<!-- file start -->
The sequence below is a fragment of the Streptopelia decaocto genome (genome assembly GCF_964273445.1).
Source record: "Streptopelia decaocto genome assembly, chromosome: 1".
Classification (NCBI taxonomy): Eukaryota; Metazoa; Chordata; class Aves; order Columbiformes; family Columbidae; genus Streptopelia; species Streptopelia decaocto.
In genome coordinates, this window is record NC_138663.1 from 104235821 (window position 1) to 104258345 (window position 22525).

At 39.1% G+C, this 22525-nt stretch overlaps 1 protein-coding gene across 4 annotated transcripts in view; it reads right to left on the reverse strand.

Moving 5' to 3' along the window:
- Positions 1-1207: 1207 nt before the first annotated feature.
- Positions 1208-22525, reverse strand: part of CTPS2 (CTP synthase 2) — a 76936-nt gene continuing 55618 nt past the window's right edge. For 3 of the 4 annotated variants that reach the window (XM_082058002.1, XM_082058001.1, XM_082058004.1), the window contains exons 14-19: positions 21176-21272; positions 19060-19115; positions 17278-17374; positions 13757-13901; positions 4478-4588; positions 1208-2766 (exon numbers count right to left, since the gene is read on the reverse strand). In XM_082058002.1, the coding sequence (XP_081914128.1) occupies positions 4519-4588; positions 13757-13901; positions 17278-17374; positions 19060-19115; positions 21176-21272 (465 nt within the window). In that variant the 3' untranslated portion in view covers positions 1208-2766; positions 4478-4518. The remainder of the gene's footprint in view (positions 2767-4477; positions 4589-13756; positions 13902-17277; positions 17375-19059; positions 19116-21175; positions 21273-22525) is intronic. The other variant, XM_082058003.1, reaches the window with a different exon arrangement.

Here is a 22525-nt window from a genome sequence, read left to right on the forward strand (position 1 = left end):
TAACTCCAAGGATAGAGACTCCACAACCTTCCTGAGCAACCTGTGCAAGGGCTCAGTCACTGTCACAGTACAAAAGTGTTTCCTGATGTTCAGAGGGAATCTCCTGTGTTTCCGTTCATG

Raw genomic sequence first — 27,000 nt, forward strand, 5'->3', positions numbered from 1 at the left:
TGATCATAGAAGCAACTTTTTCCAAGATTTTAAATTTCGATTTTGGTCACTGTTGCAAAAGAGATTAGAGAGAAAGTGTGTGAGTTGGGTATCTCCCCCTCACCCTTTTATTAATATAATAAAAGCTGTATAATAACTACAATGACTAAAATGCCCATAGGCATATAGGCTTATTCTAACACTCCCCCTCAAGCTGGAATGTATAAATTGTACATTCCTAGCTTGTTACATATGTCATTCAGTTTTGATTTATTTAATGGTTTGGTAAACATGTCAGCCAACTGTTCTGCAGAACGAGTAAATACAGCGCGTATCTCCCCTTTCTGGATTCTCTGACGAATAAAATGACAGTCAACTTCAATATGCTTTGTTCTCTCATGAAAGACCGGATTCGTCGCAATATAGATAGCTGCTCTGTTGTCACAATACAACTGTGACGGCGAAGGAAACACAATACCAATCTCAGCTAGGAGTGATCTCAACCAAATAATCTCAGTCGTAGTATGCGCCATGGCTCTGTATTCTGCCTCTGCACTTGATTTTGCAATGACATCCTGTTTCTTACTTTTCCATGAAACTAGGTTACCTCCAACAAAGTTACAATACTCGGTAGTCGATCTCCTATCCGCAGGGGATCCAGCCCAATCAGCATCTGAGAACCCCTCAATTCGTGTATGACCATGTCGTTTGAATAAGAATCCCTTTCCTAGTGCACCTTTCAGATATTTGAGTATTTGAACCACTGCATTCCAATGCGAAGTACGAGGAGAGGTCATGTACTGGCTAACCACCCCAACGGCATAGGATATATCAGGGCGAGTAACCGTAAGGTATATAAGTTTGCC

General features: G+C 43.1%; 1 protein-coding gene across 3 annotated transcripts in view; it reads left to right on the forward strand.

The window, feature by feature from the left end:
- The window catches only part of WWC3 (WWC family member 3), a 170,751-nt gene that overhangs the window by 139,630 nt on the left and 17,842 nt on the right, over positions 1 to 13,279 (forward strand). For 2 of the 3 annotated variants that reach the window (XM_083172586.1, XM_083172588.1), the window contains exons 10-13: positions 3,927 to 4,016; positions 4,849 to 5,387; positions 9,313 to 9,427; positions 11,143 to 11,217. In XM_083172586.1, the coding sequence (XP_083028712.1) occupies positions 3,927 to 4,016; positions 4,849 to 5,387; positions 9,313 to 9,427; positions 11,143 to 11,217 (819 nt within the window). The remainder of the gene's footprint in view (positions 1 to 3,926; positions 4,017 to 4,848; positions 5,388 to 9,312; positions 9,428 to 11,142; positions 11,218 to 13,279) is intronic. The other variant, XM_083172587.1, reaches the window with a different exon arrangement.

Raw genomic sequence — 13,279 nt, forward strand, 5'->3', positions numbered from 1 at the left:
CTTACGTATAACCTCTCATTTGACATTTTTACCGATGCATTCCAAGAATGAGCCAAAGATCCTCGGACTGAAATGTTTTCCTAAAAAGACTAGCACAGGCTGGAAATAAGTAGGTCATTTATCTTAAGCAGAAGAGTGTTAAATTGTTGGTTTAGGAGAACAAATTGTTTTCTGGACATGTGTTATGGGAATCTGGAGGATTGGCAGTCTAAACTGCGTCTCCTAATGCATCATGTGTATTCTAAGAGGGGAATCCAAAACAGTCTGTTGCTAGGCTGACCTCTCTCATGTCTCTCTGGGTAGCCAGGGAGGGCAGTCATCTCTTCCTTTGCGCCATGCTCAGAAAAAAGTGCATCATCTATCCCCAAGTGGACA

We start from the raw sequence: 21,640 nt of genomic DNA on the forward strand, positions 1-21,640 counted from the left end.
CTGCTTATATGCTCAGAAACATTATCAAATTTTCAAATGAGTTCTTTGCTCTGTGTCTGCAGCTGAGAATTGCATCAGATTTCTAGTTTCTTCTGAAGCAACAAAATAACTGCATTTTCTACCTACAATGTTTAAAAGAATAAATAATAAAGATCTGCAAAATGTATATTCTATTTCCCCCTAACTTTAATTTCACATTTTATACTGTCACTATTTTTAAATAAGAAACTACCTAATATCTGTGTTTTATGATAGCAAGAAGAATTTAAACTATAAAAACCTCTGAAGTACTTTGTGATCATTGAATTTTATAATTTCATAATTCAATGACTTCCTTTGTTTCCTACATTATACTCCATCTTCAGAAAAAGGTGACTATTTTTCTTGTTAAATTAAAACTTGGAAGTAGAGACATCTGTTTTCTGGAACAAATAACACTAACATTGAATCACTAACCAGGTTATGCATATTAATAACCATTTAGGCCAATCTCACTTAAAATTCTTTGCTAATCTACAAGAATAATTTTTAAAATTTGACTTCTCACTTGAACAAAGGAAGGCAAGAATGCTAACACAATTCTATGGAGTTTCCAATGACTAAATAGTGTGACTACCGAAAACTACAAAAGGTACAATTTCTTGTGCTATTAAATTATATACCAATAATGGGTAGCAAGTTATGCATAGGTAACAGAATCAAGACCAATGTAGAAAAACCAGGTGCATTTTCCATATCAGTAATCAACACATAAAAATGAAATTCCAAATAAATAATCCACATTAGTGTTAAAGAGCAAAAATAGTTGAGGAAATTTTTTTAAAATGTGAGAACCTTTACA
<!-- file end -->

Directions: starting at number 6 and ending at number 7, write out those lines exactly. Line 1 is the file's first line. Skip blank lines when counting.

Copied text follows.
Moving 5' to 3' along the window:
- Positions 1-1207: 1207 nt before the first annotated feature.